Medical Author: Melissa Stöppler, M.D.
Medical Editor: Jay W. Marks, MD
A peptic ulcer is an area of damage to the inner lining of the stomach, esophagus, or duodenum (the first part of the small intestine). Over 25 million Americans will have a peptic ulcer at some point in their lifetime. People of all ages can suffer from ulcers. Men and women are equally affected.
Peptic ulcers were formerly thought to be caused by stress, coffee consumption, or spicy foods. Now it is clear that about 60% of peptic ulcers are caused by a bacterial infection that can usually be cured. Another 20% are caused by nonsteroidal antiinflammatory drugs (NSAIDs) such as aspirin and ibuprofen (Advil, Nuprin, etc.), and another 20% have miscellaneous causes such as cigarettes or no clear cause.
The bacterium Helicobacter pylori (H. pylori) was established as the leading cause of peptic ulcers in the early 1980s. It was also found to cause gastritis (inflammation of the stomach lining), and, in Asian populations, cancer of the stomach.
H. pylori is a spiral-shaped bacterium that can live and grow on the lining tissues of the stomach. Some people can be infected with H. pylori and never develop an ulcer or show any symptoms of the infection. In other people, the organism may persist for years before any symptoms develop.
It remains unclear why some people develop symptoms of the infection and others do not. It is also not clear exactly how H. pylori is transmitted from person to person. In the United States, H. pylori infection is more common among the elderly, African-Americans, Hispanics, and in those living under lower socioeconomic conditions.
Most commonly, ulcers related to H. pylori are treated with a two week course of treatment called triple therapy, consisting of two antibiotics to kill the bacteria and either an acid suppressor or stomach-lining shield medication. Omeprazole (Prilosec) and lansoprazole (Prevacid) are common proton pump inhibitors that are often administered with the antibiotics. Proton pump inhibitors interrupt the mechanism that produces stomach acid. A bismuth preparation (such as Pepto-Bismol) is sometimes given as a stomach-lining shield. Although acid suppressing drugs will heal the ulcers, unless antibiotics also are administered, up to 80% of ulcers recur, in contrast to about 6% when the H. pylori infection is treated with antibiotics.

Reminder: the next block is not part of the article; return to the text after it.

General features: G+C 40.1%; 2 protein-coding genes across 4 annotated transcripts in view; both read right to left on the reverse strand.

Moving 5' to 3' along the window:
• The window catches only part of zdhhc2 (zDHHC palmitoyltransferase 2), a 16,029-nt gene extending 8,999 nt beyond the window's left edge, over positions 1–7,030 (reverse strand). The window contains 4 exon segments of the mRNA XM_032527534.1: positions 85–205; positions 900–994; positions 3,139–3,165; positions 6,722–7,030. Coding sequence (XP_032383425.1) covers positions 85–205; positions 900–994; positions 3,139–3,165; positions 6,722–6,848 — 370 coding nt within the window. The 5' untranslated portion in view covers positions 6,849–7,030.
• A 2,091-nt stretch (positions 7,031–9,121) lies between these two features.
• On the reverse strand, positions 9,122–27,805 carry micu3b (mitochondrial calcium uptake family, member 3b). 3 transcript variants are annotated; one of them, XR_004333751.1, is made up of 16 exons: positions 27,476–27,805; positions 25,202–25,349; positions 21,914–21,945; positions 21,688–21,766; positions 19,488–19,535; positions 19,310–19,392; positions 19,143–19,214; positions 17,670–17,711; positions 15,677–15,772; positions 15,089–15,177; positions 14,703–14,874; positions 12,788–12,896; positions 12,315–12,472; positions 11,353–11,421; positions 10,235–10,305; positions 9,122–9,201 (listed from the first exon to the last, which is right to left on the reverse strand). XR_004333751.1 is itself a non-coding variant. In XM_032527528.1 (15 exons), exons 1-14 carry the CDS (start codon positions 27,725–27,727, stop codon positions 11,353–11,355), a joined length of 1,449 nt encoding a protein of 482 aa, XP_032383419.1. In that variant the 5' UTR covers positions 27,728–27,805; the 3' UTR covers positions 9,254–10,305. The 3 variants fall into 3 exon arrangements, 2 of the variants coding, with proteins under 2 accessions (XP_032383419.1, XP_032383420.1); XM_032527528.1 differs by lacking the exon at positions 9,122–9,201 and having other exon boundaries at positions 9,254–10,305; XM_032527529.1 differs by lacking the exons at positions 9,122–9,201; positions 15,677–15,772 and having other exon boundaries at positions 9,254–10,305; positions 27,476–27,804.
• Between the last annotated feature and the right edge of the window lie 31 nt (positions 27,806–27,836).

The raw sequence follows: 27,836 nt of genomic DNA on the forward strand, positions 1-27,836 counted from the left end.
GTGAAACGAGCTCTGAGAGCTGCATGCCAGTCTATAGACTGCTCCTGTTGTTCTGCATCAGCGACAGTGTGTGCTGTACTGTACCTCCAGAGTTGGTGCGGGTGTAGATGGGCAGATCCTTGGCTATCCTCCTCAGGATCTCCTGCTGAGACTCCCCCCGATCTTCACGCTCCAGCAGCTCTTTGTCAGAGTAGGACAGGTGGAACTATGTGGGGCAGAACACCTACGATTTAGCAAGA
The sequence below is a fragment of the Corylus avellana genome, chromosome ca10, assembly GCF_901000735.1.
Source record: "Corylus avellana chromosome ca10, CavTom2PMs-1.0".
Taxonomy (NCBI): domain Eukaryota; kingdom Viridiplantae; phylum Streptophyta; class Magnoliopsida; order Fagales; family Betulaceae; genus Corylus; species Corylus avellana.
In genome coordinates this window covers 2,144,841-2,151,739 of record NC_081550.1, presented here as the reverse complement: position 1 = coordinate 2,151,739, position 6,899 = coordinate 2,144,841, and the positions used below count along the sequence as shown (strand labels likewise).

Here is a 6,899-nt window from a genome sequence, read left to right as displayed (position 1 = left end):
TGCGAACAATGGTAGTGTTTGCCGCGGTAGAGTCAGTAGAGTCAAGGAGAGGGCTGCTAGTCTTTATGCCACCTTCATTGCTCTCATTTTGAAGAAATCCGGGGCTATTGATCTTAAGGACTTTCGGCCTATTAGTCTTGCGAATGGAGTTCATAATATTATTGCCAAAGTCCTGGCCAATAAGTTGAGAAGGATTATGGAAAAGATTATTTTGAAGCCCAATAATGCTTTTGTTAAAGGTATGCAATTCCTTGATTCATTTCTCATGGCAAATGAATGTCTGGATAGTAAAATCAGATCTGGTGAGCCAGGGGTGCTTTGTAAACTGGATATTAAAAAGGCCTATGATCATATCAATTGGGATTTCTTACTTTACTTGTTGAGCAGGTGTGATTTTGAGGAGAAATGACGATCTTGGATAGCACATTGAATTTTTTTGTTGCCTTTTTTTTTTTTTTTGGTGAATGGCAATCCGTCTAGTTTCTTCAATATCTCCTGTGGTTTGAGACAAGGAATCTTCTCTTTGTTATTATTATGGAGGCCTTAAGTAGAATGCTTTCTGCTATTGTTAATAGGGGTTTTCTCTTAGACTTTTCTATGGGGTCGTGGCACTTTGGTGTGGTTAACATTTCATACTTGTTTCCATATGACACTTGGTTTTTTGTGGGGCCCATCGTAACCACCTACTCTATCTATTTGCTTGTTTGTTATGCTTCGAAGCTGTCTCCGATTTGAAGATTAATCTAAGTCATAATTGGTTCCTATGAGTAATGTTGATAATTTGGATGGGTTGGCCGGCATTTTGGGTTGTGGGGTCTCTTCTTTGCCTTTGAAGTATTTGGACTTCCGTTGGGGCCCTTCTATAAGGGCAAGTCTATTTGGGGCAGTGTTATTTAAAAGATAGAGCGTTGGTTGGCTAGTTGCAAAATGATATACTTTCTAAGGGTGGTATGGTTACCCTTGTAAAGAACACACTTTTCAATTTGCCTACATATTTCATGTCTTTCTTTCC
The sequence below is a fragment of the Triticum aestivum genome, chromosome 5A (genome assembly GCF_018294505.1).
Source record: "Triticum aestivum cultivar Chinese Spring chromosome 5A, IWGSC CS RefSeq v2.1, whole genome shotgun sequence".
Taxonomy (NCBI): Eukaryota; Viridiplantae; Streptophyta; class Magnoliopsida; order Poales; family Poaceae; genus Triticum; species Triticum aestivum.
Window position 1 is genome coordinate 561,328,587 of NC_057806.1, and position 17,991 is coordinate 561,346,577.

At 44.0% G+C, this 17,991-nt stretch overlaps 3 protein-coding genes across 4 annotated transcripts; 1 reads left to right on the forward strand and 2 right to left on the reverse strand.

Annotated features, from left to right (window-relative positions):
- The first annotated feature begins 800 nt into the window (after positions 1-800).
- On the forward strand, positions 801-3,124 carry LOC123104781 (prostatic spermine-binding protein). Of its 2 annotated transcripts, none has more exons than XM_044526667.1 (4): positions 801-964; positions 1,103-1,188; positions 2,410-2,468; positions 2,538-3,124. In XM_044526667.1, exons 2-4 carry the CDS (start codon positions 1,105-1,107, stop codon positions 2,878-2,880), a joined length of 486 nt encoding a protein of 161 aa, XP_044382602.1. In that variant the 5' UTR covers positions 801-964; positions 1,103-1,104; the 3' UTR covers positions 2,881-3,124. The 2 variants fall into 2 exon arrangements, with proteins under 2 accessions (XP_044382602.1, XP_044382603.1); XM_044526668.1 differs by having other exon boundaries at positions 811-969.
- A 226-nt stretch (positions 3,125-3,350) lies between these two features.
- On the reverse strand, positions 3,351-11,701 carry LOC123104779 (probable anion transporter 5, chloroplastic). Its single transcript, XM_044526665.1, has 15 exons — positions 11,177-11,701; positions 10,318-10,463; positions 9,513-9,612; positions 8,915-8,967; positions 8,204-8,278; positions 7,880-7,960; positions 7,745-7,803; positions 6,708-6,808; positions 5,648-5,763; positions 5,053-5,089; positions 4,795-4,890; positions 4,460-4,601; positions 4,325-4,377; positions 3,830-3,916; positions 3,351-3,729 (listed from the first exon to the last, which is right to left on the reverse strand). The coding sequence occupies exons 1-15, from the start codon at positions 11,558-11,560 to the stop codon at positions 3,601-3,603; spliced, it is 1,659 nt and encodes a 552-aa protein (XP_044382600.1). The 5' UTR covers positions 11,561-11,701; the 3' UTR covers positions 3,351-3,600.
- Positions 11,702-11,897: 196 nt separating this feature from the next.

Tests for H. pylori infection include upper endoscopy in which a long flexible tube with a light and camera on the end is passed through the mouth, down the esophagus and into the stomach for examination of the esophagus, stomach, and duodenum. With endoscopy, the diagnosis of an ulcer can be made and a biopsy removed and examined for the presence of H. pylori.
Noninvasive tests cannot determine if an ulcer is present but may be used to diagnose H. pylori infection. These include blood tests to identify antibodies to H. pylori, the urea breath test (UTB), and a test on samples of stool that also identifies antibodies. For the urea breath test, an oral preparation of urea containing radiolabeled carbon is given. H. pylori in the stomach metabolize (break up) the urea and the resulting radioactive carbon portion of the urea is absorbed into the blood stream and ultimately exhaled in the breath. The exhaled breath is tested for radioactive carbon, indicating the H. pylori infection.